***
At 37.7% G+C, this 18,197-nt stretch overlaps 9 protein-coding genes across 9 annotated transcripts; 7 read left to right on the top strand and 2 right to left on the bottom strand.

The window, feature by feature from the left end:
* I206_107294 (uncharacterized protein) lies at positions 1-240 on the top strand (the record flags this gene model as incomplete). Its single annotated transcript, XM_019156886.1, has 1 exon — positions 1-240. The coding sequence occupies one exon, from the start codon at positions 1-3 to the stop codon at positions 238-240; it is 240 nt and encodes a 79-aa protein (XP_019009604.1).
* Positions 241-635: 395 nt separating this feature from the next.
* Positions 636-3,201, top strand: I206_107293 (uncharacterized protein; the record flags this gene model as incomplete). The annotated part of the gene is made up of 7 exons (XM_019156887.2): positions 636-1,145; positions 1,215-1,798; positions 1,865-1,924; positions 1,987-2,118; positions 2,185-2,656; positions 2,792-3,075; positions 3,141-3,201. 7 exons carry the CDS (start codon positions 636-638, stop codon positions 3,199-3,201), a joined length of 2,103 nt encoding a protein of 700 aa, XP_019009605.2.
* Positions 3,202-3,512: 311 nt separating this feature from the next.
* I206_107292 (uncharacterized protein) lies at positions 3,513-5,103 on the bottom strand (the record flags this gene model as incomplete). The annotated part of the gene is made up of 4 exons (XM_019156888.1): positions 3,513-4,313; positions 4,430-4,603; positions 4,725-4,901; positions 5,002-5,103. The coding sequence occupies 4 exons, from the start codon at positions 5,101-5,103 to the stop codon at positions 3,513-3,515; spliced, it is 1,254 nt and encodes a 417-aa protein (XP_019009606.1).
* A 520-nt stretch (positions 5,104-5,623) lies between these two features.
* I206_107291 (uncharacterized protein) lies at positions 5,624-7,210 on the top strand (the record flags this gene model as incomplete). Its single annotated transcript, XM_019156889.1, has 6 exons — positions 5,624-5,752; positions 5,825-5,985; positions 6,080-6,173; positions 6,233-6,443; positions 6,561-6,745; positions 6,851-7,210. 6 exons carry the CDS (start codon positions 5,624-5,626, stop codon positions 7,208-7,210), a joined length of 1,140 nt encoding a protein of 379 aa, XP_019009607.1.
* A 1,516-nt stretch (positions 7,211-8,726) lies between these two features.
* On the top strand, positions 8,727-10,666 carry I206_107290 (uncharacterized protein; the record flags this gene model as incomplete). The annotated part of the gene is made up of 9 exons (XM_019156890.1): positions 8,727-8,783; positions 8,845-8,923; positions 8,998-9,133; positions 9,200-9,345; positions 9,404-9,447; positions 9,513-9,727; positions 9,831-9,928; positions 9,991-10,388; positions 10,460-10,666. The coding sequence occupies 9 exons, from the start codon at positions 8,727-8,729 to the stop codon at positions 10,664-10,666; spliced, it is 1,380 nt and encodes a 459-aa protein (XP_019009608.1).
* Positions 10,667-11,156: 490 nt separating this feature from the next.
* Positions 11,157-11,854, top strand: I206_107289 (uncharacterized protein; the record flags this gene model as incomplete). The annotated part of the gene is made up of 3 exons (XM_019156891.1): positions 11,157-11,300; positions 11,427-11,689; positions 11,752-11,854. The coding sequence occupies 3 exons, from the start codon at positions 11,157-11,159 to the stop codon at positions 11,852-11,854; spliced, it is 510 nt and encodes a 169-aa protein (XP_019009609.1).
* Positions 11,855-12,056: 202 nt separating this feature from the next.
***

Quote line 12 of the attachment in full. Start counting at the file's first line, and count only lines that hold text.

* Positions 10,667-11,156: 490 nt separating this feature from the next.